In a two-pronged argument, defendants contend that under the doctrine of United States v. Wade, 388 U.S. 218, 87 S.Ct. 1926, 18 L.Ed.2d 1149 (1967), and Gilbert v. California, 388 U.S. 263, 87 S.Ct. 1951, 18 L.Ed.2d 1178 (1967), they were entitled to counsel when their pictures were identified by witnesses to the robbery, and also that such identifications were so unnecessarily suggestive as to violate due process. Several days after the crime, when defendants had been taken into custody, witnesses were shown photographs by F. B. I agents and identified pictures of Conway and Lebosky as depicting the two robbers. No indictment had been returned at that time. At trial the Government elicited in-court identifications from these witnesses, who were cross-examined by defendants' counsel concerning the photographic identification procedures.6

We hold that Wade and Gilbert do not apply in these circumstances, since these pre-indictment photographic identifications were not a "critical stage" of the prosecution where the presence of counsel could meaningfully have preserved defendants' rights to a fair trial. See United States v. Bennett, 409 F.2d 888, 899-900 (2nd Cir. 1969); United States v. Marson, 408 F.2d 644, 649-650 (4th Cir. 1968) (dictum); McGee v. United States, 402 F.2d 434 (10th Cir. 1968), cert. den. 394 U.S. 908, 89 S.Ct. 1020, 22 L.Ed.2d 220 (1969); United States v. Clark, 289 F.Supp. 610, 620-621 (E.D. Pa.1968).7 There was no form of confrontation here nor, indeed, was any communication from defendants compelled or their presence even required. See Wade v. United States, supra, 388 U.S. at 227, 87 S.Ct. 1926; McGee v. United States, supra. Compare Gilbert v. California, supra, 388 U.S. at 266-267, 87 S.Ct. 1951; Schmerber v. California, 384 U.S. 757, 763-764, 86 S.Ct. 1826, 16 L.Ed.2d 908 (1966). The fact that defendants were in custody at the time of the identifications we do not regard as controlling on this record. See United States v. Bennett, supra; United States v. Marson, supra.8 The photographs were shown to the witnesses about a week after the robbery, when defendants had been under arrest for only a matter of days,9 and were incarcerated in the Federal Detention Center at New York City, which is the normal place for confining federal defendants from northern New Jersey and which is approximately 20 miles from Carteret, New Jersey.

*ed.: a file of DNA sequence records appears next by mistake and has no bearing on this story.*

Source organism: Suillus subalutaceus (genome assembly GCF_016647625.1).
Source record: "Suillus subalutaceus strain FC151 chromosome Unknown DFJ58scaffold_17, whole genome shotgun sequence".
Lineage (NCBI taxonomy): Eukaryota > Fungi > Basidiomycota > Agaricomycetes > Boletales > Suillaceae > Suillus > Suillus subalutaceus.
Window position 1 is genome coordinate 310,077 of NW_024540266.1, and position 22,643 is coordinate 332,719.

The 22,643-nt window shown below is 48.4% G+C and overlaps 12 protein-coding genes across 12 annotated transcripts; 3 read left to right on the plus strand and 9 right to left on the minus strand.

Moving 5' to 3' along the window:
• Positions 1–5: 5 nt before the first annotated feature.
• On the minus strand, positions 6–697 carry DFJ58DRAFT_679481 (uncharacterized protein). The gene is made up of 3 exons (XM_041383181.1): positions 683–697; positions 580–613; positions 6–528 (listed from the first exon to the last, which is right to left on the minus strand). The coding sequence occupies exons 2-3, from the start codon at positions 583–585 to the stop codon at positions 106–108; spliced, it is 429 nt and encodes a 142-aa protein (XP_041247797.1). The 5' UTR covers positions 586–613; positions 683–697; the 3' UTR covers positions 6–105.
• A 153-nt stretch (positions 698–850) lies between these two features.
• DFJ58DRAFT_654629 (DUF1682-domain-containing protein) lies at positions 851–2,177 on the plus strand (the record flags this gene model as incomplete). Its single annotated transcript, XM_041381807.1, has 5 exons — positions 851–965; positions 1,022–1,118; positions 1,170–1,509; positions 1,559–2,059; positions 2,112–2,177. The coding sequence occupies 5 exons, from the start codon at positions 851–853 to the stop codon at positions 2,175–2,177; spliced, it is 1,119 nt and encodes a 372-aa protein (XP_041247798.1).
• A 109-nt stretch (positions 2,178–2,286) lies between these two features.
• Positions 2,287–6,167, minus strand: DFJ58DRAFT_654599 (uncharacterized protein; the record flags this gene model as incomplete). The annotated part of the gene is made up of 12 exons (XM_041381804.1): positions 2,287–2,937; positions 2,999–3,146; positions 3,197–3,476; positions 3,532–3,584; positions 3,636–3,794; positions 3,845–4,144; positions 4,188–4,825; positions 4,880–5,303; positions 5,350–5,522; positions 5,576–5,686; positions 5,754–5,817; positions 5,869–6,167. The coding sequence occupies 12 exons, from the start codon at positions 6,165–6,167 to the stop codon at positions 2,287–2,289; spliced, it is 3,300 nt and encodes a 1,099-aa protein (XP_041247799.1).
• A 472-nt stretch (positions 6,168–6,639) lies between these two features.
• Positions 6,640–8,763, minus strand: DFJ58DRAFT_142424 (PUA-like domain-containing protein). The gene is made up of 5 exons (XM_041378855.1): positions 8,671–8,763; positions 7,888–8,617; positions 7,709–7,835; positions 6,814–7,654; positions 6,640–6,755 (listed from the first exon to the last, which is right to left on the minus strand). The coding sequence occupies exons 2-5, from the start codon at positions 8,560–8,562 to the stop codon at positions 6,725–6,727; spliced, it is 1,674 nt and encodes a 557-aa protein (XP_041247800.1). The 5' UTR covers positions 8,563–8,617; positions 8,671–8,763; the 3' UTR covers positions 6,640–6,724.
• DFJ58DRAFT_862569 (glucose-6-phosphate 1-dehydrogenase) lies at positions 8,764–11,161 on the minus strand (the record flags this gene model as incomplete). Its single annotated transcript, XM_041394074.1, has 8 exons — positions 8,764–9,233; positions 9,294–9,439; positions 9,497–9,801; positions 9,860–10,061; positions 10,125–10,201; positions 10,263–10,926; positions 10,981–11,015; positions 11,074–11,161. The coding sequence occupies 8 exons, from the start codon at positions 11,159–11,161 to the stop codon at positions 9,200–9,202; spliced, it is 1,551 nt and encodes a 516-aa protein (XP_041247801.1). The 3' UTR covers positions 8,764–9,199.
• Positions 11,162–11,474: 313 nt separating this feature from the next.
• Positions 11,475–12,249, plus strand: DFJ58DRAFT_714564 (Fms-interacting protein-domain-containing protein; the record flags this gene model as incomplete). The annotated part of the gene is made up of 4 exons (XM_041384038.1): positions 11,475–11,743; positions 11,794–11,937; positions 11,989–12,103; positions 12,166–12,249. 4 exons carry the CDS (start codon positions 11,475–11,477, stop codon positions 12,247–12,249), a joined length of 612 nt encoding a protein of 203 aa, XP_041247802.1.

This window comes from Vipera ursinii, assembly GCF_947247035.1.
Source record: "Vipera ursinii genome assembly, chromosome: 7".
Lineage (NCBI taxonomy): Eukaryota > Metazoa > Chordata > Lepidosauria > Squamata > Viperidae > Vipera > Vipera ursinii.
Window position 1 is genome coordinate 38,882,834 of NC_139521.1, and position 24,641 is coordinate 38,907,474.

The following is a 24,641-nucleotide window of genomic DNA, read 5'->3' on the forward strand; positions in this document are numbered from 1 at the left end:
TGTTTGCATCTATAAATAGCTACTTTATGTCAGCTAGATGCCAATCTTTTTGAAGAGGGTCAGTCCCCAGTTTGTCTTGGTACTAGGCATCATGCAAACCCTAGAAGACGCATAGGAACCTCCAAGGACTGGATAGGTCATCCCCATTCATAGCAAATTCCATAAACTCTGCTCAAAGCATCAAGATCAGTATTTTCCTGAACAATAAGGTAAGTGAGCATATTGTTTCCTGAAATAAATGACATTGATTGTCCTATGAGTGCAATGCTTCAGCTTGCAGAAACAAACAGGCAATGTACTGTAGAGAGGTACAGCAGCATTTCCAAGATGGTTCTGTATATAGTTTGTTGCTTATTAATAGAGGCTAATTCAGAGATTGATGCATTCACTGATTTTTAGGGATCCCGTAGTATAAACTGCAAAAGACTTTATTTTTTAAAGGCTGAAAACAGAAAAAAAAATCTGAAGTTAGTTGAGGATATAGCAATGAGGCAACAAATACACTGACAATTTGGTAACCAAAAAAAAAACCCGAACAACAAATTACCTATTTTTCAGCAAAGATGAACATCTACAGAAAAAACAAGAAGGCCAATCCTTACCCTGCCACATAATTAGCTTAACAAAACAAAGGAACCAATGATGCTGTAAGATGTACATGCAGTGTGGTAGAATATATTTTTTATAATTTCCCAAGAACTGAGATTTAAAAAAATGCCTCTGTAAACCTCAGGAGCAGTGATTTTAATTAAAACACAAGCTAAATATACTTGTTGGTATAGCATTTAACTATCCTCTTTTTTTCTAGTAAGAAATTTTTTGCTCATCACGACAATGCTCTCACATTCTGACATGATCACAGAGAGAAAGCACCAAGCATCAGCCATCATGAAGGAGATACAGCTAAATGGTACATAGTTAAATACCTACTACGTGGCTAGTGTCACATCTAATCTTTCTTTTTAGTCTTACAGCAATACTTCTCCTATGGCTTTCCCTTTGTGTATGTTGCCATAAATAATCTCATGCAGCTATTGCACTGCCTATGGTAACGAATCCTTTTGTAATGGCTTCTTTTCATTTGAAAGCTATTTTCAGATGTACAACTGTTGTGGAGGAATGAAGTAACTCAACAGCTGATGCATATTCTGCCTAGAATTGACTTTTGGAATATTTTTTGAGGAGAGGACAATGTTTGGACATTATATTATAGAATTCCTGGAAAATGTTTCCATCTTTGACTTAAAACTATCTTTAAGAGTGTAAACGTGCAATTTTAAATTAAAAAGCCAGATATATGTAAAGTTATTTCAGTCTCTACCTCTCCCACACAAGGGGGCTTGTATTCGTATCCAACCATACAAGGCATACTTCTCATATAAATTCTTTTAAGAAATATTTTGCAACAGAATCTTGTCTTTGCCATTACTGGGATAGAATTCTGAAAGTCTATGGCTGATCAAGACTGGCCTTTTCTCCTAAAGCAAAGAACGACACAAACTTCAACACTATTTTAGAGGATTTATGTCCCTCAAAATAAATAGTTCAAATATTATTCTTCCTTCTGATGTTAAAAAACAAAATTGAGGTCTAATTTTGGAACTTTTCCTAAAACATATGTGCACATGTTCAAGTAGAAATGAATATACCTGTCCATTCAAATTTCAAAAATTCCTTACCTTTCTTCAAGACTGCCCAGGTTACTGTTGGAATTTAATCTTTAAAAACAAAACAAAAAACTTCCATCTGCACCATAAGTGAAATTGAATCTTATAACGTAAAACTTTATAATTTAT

This is not to say that the arrest and confinement of a suspect may never mark the moment when Wade and Gilbert come into play. See United States v. Wade, supra, 388 U.S. at 250-259, 87 S.Ct. 1926 (dissenting opinion of Justice White); Clemons v. United States, 408 F.2d 1230, 1237 (D.C.Cir. 1968); Rivers v. United States, 400 F.2d 935, 939 (5th Cir. 1968). The majority opinions in Wade and Stovall v. Denno, 388 U.S. 293, 87 S. Ct. 1967, 18 L.Ed.2d 1199 (1967), the case dealing with Wade's retroactivity, contain language indicating that "confrontations" conducted before arraignment or indictment may be a "critical stage." See United States v. Wade, supra, 388 U.S. at 227-230, 236-237, 87 S. Ct. 1926; Stovall v. Denno, supra, 388 U.S. at 298, 87 S.Ct. 1967. Cf. Massiah v. United States, 377 U.S. 201, 84 S.Ct. 1199, 12 L.Ed.2d 246 (1964). We do not indicate that any of the other factors described above, particularly whether an accused...